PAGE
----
One of the most fascinating assignments I’ve done in India was for the Independent newspaper with their award winning South Asia Correspondent Andrew Buncombe and concerned Ishamuddin Khan, a man who claims to be the only person in the world to have performed a version of The Indian Rope Trick in the outdoors. His first public performance was a small one in 1995 at Delhi’s Qutb Minar but the major debut came in 1997 on a beach in Udupi in Karnatika in front of a reported 35,000 people. This should have catapulted a man of such obvious ingenuity, showmanship and talent to worldwide fame and fortune but despite the slew of headlines that ran around the world lasting recognition has eluded him.
The trick is a Western phenomenon and little known in India itself these days. Historically the versions of the rope trick reported are, in the simplest version, the magician would hurl a rope into the air. The rope would stand erect and his boy assistant (jamoora) would climb the rope and then descend. A more elaborate version would find the magician (or his assistant) disappearing after reaching the top of the rope, then reappearing at ground level. The “classic” and much gorier version, however, was more detailed: the rope would seem to rise high into the skies, disappearing from view. The boy would climb the rope and be lost to view. The magician would call back his boy assistant, and, on hearing no response, become furious. The magician then armed himself with a knife or sword and climbed the rope and disappeared. An argument would be heard, and then limbs would start falling, presumably cut from the assistant by the magician. When all the parts of the body, including the torso, landed on the ground, the magician would climb down the rope. He would collect the limbs and put them in a basket, or collect the limbs in one place and cover them with a cape or blanket. Soon the boy would appear, restored.
What I find fascinating is that all these stories and ideas of this miraculous trick appear to have grown from a hoax report in an American newspaper and not an ancient Indian tradition at all. The idea of the trick itself was brought into being largely due to a fraudulent article in the Chicago Tribune in 1890. In a recent book on the topic (The Rise of The Indian Rope Trick), a writer called Peter Lamont exposed the trick as a hoax created by John Elbert Wilkie while working at the Chicago Tribune. Under the name “Fred S. Ellmore” (“Fred Sell More” …), Wilkie wrote of the trick in 1890, to boost the Tribune’s circulation, it worked and generated wide publicity. About four months later, the Tribune printed a retraction and proclaimed the story a hoax. However, the retraction received little attention and in the following years many claimed to remember having seen the trick as far back as the 1850s. None of these stories proved credible, but with every repetition the story became more ingrained. Lamont also notes that no reports appear before the 1890 article. Marco Polo’s supposed viewing was only offered after the article was published. Ibn Batuta did report a magic trick with a chain, not a rope, and the trick he describes is different from the classic Indian rope trick.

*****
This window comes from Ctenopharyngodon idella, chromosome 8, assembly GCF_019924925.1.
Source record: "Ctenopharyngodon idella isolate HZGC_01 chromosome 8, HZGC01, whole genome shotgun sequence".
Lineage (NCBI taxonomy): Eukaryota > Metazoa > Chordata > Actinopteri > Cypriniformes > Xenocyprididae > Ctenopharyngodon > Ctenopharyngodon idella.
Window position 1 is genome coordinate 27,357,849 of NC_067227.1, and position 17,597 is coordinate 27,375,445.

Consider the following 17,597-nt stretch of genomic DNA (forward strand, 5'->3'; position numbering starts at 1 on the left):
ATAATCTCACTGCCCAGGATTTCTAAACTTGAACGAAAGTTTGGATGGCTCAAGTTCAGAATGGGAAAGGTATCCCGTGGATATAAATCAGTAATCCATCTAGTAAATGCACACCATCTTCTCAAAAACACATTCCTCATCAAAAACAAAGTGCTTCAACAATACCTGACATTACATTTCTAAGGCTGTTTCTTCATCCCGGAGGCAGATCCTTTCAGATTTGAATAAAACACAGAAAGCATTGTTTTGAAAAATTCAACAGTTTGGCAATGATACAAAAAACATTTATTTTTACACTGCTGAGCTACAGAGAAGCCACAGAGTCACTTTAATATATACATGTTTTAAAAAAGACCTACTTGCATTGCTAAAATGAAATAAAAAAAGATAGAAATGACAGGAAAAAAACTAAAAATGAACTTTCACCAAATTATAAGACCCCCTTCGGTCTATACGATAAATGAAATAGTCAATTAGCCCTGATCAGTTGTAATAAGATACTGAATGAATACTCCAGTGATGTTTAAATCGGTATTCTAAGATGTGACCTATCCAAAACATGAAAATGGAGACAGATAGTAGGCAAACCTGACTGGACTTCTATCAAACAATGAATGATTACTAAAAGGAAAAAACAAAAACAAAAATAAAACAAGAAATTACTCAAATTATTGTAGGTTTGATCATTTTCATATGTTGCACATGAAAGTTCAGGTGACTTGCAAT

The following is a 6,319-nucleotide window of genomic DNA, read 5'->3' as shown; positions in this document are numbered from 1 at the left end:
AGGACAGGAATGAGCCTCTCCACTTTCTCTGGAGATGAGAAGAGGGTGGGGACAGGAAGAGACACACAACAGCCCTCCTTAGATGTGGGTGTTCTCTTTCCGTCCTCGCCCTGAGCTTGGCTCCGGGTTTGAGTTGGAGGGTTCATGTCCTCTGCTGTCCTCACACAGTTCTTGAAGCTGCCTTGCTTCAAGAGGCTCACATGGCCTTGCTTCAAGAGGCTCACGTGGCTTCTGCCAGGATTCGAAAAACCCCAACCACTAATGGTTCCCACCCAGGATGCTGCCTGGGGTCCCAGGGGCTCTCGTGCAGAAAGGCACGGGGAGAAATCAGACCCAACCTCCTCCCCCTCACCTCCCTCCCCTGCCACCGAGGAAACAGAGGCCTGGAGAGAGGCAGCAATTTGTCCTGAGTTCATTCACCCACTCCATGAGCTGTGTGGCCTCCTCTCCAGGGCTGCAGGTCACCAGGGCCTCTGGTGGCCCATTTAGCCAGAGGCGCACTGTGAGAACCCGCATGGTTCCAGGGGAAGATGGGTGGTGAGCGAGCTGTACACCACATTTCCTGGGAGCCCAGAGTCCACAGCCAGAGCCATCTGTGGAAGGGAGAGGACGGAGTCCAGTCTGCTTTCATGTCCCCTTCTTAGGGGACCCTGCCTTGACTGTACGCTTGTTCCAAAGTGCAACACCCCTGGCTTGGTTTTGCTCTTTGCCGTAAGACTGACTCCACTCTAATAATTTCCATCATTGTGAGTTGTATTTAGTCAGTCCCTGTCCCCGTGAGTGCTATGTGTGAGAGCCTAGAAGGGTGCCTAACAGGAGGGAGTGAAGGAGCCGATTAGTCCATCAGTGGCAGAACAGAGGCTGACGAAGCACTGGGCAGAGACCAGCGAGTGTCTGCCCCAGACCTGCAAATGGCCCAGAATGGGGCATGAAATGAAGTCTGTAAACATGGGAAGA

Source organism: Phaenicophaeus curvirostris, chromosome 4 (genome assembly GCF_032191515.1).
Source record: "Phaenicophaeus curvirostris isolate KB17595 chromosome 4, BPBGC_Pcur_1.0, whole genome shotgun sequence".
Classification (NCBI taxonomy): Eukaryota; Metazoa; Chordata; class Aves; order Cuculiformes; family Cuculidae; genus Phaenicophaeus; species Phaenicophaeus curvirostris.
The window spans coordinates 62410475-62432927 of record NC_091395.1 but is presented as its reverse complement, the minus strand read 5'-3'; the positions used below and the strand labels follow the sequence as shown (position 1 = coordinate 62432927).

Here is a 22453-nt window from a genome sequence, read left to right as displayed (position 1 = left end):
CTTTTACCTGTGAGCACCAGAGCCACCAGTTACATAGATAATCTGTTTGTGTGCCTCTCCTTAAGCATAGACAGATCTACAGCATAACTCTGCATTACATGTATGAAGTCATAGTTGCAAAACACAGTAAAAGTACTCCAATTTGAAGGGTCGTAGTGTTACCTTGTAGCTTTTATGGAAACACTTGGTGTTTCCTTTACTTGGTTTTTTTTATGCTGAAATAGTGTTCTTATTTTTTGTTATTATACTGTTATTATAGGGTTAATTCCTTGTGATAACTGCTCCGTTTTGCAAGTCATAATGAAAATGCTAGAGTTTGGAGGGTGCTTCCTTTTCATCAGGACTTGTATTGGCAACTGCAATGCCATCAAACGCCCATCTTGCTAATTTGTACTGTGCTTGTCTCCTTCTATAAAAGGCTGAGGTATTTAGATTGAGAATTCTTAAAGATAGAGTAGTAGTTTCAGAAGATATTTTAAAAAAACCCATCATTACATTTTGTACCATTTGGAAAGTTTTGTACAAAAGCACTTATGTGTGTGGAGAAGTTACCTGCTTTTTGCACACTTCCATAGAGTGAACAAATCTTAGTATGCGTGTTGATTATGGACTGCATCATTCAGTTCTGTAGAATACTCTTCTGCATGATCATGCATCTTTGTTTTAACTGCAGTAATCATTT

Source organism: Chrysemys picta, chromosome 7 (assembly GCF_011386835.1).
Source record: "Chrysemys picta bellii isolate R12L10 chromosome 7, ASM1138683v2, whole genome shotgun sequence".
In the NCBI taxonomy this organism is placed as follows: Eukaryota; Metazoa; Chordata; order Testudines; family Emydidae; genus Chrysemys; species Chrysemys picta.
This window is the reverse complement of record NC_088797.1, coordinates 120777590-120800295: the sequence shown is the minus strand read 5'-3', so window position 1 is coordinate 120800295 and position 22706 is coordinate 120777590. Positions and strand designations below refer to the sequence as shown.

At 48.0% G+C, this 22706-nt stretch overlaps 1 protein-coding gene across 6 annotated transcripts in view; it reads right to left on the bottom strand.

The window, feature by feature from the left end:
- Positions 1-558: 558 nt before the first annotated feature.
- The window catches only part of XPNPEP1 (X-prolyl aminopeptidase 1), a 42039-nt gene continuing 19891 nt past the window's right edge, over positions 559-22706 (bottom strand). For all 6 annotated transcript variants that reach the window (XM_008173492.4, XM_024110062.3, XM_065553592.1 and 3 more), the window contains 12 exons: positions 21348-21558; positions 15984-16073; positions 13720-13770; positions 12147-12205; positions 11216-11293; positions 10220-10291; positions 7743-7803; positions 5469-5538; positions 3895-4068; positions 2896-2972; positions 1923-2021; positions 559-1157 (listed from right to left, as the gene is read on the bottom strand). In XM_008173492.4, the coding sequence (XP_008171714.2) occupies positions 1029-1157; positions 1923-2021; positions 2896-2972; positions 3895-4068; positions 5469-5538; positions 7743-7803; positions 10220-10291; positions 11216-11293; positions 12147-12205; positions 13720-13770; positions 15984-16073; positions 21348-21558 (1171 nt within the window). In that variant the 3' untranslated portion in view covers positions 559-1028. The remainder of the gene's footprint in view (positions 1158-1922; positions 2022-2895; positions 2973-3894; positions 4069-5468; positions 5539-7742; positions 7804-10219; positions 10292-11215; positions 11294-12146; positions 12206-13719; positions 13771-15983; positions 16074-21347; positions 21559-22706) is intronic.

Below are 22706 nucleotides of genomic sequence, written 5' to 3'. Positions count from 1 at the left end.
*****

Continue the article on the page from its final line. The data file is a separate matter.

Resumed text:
So in a way Ishamuddin Khan invented the trick, – as he spent 6 years working out how something that started out as fiction 121 years ago could actually be performed authentically. “ I only heard about the trick fleetingly as a boy’” he says “I came to know more only in the 1980’s and then began my serious research”. He is convinced that it is a relatively recent tradition as neither his father nor grandfather (both magicians) performed it or knew how it was done or witnessed it being done.
Uniquely, Khan performs a version of the Indian Rope Trick in the open, with an audience on all sides and no stage or sets in which to hide apparatus to lift the rope. However, Ishamuddin makes no claim to magical powers “its a combination of street magic and illusion” he says. In his version he makes a thick rope rise into the air as he plays a flute and a child is invited to climb it, then once the child has descended again the rope collapses miraculously to the ground on command. Since his debut he has performed the trick only a further 6 or 7 times in India but many more times in Europe and Japan to great acclaim. Why the imbalance? “ Rich people in India are offended if you talk about street performing. They are only interested in computers or software. I am poor but I am suffering not so much from poverty as I am from the attitude of the Indian government. I am happy in my poverty but I would like people to respect me as I am . I would like recognition.”
Ishamuddin is an Indian ‘madari’ (street performer), and a member of the “Maset” – magicians caste. “Indian magicians have been performing 15-20 tricks for around 3000 years but no new ones are being thought up as there is no living to be made in the trade.” he says ruefully. Indeed to supplement his rare performances he sometimes works as a conjurer at McDonalds. Sadly, rather than celebrating the cultural heritage of it’s performing artists India has turned it’s back on them preferring to embrace all things modern, so Ishamuddin’s undoubted skills continue to go largely unrecognised in his homeland.
For each performance of the trick Ishamuddin needs a week to prepare and a fee of around 30 – 40,000 rupees (4 – £500). Understandably the magician would not reveal the secret of the trick and though we were free to examine one of his magic ropes it steadfastly kept its secrets. Ishamuddin can be reached for bookings of the rope trick and other performances through his email address here.
Method: Nothing fancy, for the first two images: one Nikon SB900 hand-held on SC29 off-camera flash cord. Thanks to Andrew Buncombe.